“For me, becoming isn’t about arriving somewhere or achieving a certain aim. I see it instead as forward motion, a means of evolving, a way to reach continously toward a better self. The journey doesn’t end.”
I have always respected and admired the Obamas, so it’s a no-brainer why I would want to pick up this book! And it didn’t disappoint, though I did have some criticisms of it overall, but more on that later.
The book has a three-act structure: Becoming Me (childhood, adolescence, teens, college years), Becoming Us (from the moment she met Barack), and Becoming More (when they became POTUS and FLOTUS).
Personally, I loved parts 1 and 2 more than 3. The language of the former was casual but engaging. She was Michelle LaVaughn Robinson not Michelle Obama, First Lady of the United States of America. I loved learning about her family (the chapter about her father’s passing made me cry), about her growing-up years in Chicago’s South Side, about how she was moulded into who she is today, about her high-school and later Princeton years. I enjoyed reading about the development of her friendship with Barack that developed into love–and one of the best relationships I have read about, not for its perfection because it isn’t, but for its example of what it means to be in a committed, long-term partnership with its ups and downs (she is honest about her aversion to politics, her strong initial resistance against her husband becoming one of them, the strain it put on their marriage), how even with a supporting, forward-thinking partner like Barack, it is the woman who has to find the greatest balance between family and career. I’m not married and I don’t have kids, but I appreciated her honesty in sharing her experiences with what I know is an age-old struggle, and the doubts and concerns that come with it, and continue to, even when the kids are all grown up. Michelle is also open about her personal struggles with “am I good enough?” which, I feel, almost all of us can relate to, age, country, language no bar.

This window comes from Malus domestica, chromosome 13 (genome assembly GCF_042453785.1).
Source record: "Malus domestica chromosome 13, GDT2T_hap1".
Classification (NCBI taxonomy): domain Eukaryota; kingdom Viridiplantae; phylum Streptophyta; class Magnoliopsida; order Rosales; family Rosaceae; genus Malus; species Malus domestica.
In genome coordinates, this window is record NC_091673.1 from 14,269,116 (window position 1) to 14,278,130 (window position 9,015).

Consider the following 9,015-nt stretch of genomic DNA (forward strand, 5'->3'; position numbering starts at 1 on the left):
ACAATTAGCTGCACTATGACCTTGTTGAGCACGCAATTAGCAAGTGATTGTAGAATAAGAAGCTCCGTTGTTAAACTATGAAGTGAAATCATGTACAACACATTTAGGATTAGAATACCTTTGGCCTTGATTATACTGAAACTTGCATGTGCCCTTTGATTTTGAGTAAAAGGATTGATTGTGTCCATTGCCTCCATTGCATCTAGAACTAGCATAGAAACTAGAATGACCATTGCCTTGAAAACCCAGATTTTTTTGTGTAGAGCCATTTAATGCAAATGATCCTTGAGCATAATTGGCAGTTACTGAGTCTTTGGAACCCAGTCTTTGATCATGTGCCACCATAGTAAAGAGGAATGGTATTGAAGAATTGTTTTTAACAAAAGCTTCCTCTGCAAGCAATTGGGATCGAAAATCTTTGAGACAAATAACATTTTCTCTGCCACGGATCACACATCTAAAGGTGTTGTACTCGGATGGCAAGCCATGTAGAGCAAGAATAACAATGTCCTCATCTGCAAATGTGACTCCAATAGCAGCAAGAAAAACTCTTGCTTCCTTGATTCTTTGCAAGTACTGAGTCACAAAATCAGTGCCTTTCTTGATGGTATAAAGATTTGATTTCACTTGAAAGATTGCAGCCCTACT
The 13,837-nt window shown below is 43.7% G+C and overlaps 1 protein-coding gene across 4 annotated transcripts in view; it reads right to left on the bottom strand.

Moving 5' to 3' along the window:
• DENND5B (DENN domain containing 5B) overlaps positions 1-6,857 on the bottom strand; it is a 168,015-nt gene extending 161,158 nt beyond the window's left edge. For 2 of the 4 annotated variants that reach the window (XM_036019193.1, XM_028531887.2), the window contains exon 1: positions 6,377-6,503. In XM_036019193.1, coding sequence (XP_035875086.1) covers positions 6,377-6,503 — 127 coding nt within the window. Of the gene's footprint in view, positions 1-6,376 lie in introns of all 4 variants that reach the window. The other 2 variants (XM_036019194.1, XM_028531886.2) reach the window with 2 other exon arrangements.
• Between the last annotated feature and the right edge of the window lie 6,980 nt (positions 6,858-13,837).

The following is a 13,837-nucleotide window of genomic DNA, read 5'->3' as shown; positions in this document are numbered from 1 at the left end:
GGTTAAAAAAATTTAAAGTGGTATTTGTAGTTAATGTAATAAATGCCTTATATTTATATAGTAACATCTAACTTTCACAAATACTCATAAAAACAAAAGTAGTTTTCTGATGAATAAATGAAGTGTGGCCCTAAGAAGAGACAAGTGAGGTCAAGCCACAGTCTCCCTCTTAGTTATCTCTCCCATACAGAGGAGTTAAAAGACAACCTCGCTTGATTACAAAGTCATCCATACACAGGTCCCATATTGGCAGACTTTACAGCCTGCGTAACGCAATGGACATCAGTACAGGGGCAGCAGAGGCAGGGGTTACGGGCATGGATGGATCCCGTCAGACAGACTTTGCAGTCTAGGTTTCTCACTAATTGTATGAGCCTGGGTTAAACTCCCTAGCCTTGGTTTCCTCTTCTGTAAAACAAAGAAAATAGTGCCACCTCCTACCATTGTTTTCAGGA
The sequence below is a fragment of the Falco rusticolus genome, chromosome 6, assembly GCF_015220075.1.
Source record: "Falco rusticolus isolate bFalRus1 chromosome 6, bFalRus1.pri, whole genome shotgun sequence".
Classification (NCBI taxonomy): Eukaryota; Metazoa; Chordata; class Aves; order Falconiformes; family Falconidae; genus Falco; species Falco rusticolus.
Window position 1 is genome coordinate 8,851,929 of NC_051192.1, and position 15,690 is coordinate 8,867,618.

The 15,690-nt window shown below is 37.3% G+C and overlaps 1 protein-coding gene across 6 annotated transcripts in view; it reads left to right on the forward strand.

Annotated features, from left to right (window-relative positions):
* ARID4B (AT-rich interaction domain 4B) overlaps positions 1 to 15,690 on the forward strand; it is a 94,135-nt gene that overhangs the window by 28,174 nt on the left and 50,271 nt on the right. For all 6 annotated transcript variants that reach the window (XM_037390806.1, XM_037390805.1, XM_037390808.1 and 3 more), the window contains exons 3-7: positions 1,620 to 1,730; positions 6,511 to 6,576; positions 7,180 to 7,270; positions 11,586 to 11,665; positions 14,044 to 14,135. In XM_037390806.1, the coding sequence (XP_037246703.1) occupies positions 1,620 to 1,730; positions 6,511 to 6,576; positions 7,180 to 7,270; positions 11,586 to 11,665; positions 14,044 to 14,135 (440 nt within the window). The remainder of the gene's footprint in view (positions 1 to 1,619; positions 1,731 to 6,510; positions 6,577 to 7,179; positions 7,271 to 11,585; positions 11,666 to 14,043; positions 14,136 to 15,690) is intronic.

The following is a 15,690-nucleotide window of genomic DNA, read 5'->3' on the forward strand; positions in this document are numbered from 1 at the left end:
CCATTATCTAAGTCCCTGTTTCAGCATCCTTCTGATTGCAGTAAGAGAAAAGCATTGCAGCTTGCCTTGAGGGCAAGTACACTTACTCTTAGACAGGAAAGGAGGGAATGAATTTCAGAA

Part 3, on the other hand, reads so much like a press release. There were still interesting insights on life at the White House, and I appreciated reading about her capable deployment of “soft power” as First Lady. But for the most part it felt very sanitised and surface-level as opposed to the largely intimate nature of the rest of it. I understand that this book also comes under their brand and has to enhance its value and reach, but given what the Obamas have always stood for, it felt like a bit of a cop-out, felt safe.
Even in parts 1 and 2, I wanted to know more, I wanted more insights from her instead of her simply telling us what happened, I wanted more of the raw parts and struggles of her life growing up and later that she mentions, but almost skims over without going into a ton of detail which would have added to the depth. I wanted more about her and Barack’s relationship, warts and all. I wanted more of a memoir style than a chronological autobiographical style. But, on the whole, this was a wonderful read by an intelligent, compassionate, and classy woman who wants to make a difference, yet isn’t afraid to share her vulnerability and is all the stronger for it.
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